Chris Staples' music is the perfect soundtrack to your quarter life crisis: "Golden Age" was my 2017 summer anthem. I would say he sounds like Andy Shauf meets Jens Lekman, in that he manages to make music that is both lyrically engaging and musically spendid. Keep it coming!
Mellow and reflective, with just a hint of quirk, has seemingly become Chris's style in the years since Twothirtyeight and Discover America. While I sometimes miss the fuller, toothier instrumentation of those projects, I suspect this has broader appeal. It's pleasant and thoughtful. Sometimes less is, if not more, still quite enough.
Favorite track: Always On My Mind.
For some time, Chris Staples was longing for things to return to the way they had been. The way they were before he was diagnosed with Type 1 diabetes and his pancreas failed. Before his bike accident and the resulting hip surgery. Before the dissolution of a long-term relationship. He had been left to pick up the pieces, but for a long time couldn’t bring himself to. “I felt for a several years like I was mourning. Mourning a happier time in my life, or a time when I was more youthful. Everything was different for me after that period in my life.”
But the myths we build about our past are often gilded: we believe things were innocent, that they were whole. Staples, after feeling the seductive pull of that illusion for years, had enough of it. He was going to tear it down. As he began to pick up the pieces of his life, and coincidentally began to write music for a new album to follow his acclaimed 2014 Barsuk debut American Soft, his songs pivoted forward, becoming the new record, to be released in August 2016: Golden Age.
Starting in his hometown in Florida, all the way to the Pacific Northwest, Staples has built a career writing songs in their most immediate form – a moment happens, and to process it he lets a thought or feeling guide the song into being. This mentality has carried him from his first solo record, Panama (2001) to American Soft, and with each album Staples’ core strengths have grown into a subtle brilliance – innate melody, intense allegory, and the deceptive sinew behind songs that could easily be dismissed as merely quiet.
Balancing his music with day jobs in construction and carpentry, and playing at times in other people’s bands, Staples struggled to focus the many parts of his creative life, but didn’t have the capacity to make a change. His life was split between work, split between his home in Seattle and his roots in Florida, where he had always gone to write and record his albums.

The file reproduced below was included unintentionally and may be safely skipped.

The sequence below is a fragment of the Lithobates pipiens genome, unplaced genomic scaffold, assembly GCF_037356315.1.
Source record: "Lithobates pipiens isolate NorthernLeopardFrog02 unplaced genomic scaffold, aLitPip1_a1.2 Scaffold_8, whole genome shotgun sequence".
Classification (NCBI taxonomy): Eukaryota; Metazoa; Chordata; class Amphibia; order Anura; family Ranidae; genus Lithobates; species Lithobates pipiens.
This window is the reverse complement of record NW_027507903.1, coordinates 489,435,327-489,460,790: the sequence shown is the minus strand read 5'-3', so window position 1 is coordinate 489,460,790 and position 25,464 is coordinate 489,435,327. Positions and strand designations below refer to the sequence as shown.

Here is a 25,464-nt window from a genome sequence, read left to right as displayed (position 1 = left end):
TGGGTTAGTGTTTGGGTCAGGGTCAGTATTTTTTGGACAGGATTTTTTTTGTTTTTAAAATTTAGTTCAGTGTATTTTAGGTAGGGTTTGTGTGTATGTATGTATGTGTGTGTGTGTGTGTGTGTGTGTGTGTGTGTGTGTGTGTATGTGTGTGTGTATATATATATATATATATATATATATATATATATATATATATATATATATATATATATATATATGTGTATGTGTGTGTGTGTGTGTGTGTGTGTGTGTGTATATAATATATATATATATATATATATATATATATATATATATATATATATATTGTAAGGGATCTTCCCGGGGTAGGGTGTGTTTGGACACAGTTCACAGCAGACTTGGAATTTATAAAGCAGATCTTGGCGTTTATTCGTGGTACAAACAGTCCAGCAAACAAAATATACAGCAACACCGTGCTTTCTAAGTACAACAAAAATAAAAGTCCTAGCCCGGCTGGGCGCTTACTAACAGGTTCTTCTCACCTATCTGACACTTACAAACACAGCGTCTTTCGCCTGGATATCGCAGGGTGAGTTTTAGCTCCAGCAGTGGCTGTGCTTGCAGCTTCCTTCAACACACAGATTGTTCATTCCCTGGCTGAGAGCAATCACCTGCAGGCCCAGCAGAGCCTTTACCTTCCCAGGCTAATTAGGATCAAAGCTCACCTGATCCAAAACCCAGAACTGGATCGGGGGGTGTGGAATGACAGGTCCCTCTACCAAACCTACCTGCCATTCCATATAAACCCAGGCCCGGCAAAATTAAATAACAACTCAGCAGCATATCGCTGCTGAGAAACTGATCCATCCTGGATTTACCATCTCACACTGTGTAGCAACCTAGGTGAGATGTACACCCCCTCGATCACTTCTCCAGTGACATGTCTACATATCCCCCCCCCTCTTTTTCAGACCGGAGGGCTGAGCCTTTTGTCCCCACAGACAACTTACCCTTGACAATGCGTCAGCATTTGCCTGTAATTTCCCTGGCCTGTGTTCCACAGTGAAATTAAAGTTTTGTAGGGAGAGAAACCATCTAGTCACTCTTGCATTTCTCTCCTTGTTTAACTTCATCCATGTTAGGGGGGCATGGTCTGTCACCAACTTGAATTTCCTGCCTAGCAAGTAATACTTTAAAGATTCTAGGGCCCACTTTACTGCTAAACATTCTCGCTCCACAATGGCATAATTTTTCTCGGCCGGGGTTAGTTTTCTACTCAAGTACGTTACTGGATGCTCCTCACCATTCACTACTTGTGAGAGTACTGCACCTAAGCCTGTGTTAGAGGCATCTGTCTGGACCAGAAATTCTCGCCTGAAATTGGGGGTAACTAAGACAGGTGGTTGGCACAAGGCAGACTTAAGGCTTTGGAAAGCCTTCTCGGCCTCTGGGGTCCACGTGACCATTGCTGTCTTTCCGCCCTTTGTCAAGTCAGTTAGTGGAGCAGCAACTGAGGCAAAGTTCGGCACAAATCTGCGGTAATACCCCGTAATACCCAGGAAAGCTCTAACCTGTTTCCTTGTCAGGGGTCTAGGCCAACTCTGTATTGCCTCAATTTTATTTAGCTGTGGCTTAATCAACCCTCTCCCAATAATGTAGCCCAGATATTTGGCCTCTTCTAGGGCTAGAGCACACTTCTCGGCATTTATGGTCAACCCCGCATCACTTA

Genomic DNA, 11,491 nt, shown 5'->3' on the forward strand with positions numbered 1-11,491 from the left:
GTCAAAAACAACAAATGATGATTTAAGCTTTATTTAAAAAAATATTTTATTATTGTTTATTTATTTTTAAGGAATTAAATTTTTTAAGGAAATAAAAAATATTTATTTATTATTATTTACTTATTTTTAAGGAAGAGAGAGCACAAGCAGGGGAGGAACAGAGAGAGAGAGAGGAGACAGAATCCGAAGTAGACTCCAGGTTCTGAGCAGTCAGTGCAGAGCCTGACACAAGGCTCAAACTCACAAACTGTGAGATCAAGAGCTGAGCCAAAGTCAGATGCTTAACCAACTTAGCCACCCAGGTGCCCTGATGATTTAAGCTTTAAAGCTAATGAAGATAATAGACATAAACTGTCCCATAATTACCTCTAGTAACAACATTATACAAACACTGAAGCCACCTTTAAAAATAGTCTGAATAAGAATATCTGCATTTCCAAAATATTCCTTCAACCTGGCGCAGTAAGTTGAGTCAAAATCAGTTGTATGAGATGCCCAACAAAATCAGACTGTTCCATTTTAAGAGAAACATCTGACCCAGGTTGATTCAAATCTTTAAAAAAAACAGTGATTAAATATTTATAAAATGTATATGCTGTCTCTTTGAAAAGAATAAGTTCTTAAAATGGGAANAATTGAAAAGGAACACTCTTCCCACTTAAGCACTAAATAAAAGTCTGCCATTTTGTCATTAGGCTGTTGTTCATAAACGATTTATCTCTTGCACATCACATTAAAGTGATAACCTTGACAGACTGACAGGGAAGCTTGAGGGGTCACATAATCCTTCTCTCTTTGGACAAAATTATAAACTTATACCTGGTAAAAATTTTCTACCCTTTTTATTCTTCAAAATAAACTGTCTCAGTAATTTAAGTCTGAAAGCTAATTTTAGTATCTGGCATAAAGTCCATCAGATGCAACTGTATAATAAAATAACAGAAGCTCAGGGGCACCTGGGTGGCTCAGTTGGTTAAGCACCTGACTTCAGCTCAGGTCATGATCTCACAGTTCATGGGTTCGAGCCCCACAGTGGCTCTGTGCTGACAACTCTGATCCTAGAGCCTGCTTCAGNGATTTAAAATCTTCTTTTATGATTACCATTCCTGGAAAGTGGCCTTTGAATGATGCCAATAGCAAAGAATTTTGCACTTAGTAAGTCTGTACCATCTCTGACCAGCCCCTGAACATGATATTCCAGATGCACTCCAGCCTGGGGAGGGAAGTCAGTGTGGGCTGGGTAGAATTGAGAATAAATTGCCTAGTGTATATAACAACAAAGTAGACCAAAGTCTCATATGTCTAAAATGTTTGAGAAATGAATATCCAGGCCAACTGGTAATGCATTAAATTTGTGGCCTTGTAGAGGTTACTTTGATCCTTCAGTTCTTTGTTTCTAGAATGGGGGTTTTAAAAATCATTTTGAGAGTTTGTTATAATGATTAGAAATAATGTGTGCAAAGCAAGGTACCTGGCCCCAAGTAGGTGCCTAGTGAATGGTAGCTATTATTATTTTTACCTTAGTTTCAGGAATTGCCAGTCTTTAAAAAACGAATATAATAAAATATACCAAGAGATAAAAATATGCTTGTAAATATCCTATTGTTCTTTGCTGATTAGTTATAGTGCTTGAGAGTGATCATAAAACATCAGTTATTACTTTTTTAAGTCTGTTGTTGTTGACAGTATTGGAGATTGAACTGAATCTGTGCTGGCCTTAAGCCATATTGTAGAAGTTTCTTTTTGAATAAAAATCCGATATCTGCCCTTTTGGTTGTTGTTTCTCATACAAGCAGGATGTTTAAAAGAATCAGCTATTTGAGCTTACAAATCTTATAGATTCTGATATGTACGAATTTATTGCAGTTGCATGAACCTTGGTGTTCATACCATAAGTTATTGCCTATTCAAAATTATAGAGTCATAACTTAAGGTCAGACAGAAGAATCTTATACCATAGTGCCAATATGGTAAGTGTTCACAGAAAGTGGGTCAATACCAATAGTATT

But as the songs for Golden Age started to materialize, he resolved to look forward, and consider what he had been balancing. He quit his full time construction job and focused on carpentry; he decided to stay in the Northwest to finish the record . He maintained his natural way of writing – keeping notebooks everywhere, letting an offhand line or a thought point to a song’s direction, but as the album took shape, he crafted it with the express purpose of reorienting his route. Instead of retreating, he took stock of what he had been through and molded it into something he believed in. With this combination of practiced technique and newfound perspective, Golden Age stands as his most intimate, reflective, and exploratory record to date.
Golden Age meets us at the intersection of nostalgia and the future, and holds out a hand. It pulls us back into a moment, and asks us stay there even as our hyperactive minds push to race ahead. “Relatively Permanent” shines a gentle light on the lurking potential end to a happy relationship – but chooses optimism while still recognizing the temptation to foresee disaster. “Vacation” is a lilting, echoing amble, with Staples expanding on the notion that “the idea of a vacation is sort of a vacation in itself,” and meditates on repetition. The title track is a reminder to stop chasing what we know to be fleeting, with a sweet groove that comfortably sways and settles into this wisdom wrapped in lightness.
Staples notes, “It’s really easy to idealize an earlier time in your life, but it’s not useful. It can be a trap that keeps you from finding new good things to live for. Golden Age is about that myth we carry around. The myth of our past being idyllic. I don’t want to waste any more time dwelling on it.”